If U.S. deer populations are currently experiencing a suspicious new spike in prion disease, which might conceivably be a new type that could infect humans, saying “Oh, but no people have come down with it” is meaningless. Worst case scenario, if it is possible for people to contract it by eating these deer, the disease might not be noticed for another ten years or more, by which time a lot of hunters and their families could be infected. Even if deer hunting got banned at that point, people could keep coming down with symptoms and dying for yet another ten more years.

So it makes sense to me that there is a high motivation to try to suss out how dangerous this spike in deer might be, even if no ideal experiments can be done. Obviously you can’t experiment on people. And while injecting lab animals’ brains directly with the prions might not be an ideal scientific experiment, on the other hand, infecting via the normal route by feeding prion-tainted food would likely require a many-year-long incubation period before getting any results, so a better experiment design but not very practical in the short term. If several non-ideal experiments even hint at potential danger, I think it might be enough to lead to some regulatory change in deer hunting, or at least widespread warnings being issued, even if those experiments don’t definitively prove that the disease can be transmitted to people.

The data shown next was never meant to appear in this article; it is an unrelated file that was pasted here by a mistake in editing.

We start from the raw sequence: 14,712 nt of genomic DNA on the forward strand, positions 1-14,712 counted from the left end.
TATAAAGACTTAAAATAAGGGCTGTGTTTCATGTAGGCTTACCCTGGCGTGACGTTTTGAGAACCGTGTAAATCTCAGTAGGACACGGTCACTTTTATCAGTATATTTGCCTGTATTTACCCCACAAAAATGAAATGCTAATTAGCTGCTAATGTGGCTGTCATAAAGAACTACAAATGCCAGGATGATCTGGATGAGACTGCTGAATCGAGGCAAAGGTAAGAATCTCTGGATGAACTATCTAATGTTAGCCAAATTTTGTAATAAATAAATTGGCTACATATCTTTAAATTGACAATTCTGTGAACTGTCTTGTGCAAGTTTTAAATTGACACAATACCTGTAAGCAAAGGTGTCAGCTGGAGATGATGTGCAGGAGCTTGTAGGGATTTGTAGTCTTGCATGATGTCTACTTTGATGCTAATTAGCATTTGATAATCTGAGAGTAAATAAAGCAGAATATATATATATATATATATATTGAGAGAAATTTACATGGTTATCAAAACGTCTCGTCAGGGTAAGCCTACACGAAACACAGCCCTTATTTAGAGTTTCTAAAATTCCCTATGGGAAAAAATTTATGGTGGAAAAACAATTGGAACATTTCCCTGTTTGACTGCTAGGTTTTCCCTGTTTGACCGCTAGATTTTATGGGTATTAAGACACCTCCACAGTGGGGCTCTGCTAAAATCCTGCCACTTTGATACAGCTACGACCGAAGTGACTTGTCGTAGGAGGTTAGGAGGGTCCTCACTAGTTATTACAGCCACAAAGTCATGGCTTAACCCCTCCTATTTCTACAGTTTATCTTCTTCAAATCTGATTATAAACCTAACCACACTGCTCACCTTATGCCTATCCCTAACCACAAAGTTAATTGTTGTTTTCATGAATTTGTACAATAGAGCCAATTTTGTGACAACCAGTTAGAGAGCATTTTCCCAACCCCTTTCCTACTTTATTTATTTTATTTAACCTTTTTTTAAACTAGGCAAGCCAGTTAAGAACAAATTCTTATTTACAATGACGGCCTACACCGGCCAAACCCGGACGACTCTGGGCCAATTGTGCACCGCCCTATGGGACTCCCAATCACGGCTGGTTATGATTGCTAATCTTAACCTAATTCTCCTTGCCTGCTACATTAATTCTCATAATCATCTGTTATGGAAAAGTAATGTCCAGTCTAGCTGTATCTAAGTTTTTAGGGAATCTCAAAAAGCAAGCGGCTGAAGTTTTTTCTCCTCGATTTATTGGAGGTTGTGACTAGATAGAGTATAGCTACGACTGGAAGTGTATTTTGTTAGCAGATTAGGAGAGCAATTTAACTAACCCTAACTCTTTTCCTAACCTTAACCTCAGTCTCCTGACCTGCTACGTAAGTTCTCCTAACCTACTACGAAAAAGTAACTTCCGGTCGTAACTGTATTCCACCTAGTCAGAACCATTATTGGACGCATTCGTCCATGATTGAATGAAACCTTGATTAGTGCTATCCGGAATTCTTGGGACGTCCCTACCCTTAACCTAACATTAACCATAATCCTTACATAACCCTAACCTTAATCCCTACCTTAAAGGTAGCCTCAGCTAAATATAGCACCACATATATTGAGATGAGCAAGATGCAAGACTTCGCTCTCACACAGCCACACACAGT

Thanks again for all the TWi’s!


Timothy writes:

Re “Gut piles”, 

It is standard practice in Texas to “gut” the deer after a kill and clean/quarter the deer carcass, first step is taking the guts in a bucket and throwing it out for the coyotes to eat. I’m not sure what Amy is discussing when weighing the deer. Never done in my life and never seen it. So this is what that research paper is mentioning.

Neva writes:

Hello TWIV Gurus,

Your podcasts have been helping to keep me sane and provide me with wonderful reliable information -also they kept getting better and better. 

I have happily infected many people with TWIV. I’m tickled to report that my high school granddaughter who has developed a love of biology is now infected. Achievement unlocked!

Possible article pick. This seems to be a good general overview of the state of EBV research and initiatives. Since I have a nephew devastatingly afflicted with MS I have been following this closely.

Can we vaccinate against Epstein-Barr, the virus you didn’t know you had?


Another pick might amuse you is from Paul M Sutter who has a podcast and YouTube channel, Ask a Spaceman, discussing physics and cosmology. Some time ago he posted himself reading one of his physics papers. With very humorous self-depreciating style, he suggests it as a sleep aid!

My very best regards to the whole lovely TWIV universe.

Neva from Buda